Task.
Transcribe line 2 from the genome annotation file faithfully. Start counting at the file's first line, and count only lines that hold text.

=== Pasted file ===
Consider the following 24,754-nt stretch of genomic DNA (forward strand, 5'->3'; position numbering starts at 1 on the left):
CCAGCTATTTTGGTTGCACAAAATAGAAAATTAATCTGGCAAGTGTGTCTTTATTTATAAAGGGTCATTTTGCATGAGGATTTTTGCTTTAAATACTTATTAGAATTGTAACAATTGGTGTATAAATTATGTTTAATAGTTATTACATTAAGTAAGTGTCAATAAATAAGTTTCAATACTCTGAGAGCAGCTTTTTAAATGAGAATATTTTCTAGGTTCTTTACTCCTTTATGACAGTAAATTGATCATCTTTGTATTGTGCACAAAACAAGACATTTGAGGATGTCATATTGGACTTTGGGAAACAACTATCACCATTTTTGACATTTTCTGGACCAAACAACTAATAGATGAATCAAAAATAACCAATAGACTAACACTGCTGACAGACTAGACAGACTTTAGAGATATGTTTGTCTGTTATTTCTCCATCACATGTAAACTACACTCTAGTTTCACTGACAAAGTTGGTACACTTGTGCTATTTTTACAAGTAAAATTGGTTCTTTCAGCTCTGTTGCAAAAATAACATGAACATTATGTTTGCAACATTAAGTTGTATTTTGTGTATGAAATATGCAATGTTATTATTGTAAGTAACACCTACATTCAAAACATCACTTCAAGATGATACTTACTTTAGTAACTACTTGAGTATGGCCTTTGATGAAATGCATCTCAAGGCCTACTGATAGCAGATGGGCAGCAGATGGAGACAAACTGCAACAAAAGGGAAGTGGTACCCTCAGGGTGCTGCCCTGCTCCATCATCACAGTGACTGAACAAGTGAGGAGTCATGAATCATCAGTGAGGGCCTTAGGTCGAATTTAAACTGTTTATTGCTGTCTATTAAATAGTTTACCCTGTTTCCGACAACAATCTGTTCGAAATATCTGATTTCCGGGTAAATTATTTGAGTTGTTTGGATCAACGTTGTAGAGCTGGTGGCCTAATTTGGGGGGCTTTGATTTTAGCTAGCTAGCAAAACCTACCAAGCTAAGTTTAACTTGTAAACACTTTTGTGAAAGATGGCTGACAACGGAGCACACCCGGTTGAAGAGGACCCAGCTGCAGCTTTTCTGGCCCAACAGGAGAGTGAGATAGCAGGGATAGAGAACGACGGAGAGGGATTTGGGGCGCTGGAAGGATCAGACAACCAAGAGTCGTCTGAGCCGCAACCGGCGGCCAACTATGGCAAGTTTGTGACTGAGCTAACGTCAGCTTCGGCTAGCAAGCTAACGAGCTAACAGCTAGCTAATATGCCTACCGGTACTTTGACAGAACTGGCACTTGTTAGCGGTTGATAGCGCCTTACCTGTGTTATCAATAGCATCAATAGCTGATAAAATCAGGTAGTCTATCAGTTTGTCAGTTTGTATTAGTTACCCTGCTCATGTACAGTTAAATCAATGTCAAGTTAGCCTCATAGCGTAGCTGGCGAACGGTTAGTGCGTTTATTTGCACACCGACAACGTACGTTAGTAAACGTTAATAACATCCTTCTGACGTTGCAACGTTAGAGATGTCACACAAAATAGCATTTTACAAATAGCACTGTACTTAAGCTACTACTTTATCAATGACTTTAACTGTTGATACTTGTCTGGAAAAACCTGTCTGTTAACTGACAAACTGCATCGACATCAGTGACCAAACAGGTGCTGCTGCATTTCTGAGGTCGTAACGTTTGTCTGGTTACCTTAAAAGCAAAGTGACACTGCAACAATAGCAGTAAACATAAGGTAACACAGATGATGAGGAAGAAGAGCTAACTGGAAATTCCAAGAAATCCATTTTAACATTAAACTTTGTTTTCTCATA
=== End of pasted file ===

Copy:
CCAGCTATTTTGGTTGCACAAAATAGAAAATTAATCTGGCAAGTGTGTCTTTATTTATAAAGGGTCATTTTGCATGAGGATTTTTGCTTTAAATACTTATTAGAATTGTAACAATTGGTGTATAAATTATGTTTAATAGTTATTACATTAAGTAAGTGTCAATAAATAAGTTTCAATACTCTGAGAGCAGCTTTTTAAATGAGAATATTTTCTAGGTTCTTTACTCCTTTATGACAGTAAATTGATCATCTTTGTATTGTGCACAAAACAAGACATTTGAGGATGTCATATTGGACTTTGGGAAACAACTATCACCATTTTTGACATTTTCTGGACCAAACAACTAATAGATGAATCAAAAATAACCAATAGACTAACACTGCTGACAGACTAGACAGACTTTAGAGATATGTTTGTCTGTTATTTCTCCATCACATGTAAACTACACTCTAGTTTCACTGACAAAGTTGGTACACTTGTGCTATTTTTACAAGTAAAATTGGTTCTTTCAGCTCTGTTGCAAAAATAACATGAACATTATGTTTGCAACATTAAGTTGTATTTTGTGTATGAAATATGCAATGTTATTATTGTAAGTAACACCTACATTCAAAACATCACTTCAAGATGATACTTACTTTAGTAACTACTTGAGTATGGCCTTTGATGAAATGCATCTCAAGGCCTACTGATAGCAGATGGGCAGCAGATGGAGACAAACTGCAACAAAAGGGAAGTGGTACCCTCAGGGTGCTGCCCTGCTCCATCATCACAGTGACTGAACAAGTGAGGAGTCATGAATCATCAGTGAGGGCCTTAGGTCGAATTTAAACTGTTTATTGCTGTCTATTAAATAGTTTACCCTGTTTCCGACAACAATCTGTTCGAAATATCTGATTTCCGGGTAAATTATTTGAGTTGTTTGGATCAACGTTGTAGAGCTGGTGGCCTAATTTGGGGGGCTTTGATTTTAGCTAGCTAGCAAAACCTACCAAGCTAAGTTTAACTTGTAAACACTTTTGTGAAAGATGGCTGACAACGGAGCACACCCGGTTGAAGAGGACCCAGCTGCAGCTTTTCTGGCCCAACAGGAGAGTGAGATAGCAGGGATAGAGAACGACGGAGAGGGATTTGGGGCGCTGGAAGGATCAGACAACCAAGAGTCGTCTGAGCCGCAACCGGCGGCCAACTATGGCAAGTTTGTGACTGAGCTAACGTCAGCTTCGGCTAGCAAGCTAACGAGCTAACAGCTAGCTAATATGCCTACCGGTACTTTGACAGAACTGGCACTTGTTAGCGGTTGATAGCGCCTTACCTGTGTTATCAATAGCATCAATAGCTGATAAAATCAGGTAGTCTATCAGTTTGTCAGTTTGTATTAGTTACCCTGCTCATGTACAGTTAAATCAATGTCAAGTTAGCCTCATAGCGTAGCTGGCGAACGGTTAGTGCGTTTATTTGCACACCGACAACGTACGTTAGTAAACGTTAATAACATCCTTCTGACGTTGCAACGTTAGAGATGTCACACAAAATAGCATTTTACAAATAGCACTGTACTTAAGCTACTACTTTATCAATGACTTTAACTGTTGATACTTGTCTGGAAAAACCTGTCTGTTAACTGACAAACTGCATCGACATCAGTGACCAAACAGGTGCTGCTGCATTTCTGAGGTCGTAACGTTTGTCTGGTTACCTTAAAAGCAAAGTGACACTGCAACAATAGCAGTAAACATAAGGTAACACAGATGATGAGGAAGAAGAGCTAACTGGAAATTCCAAGAAATCCATTTTAACATTAAACTTTGTTTTCTCATA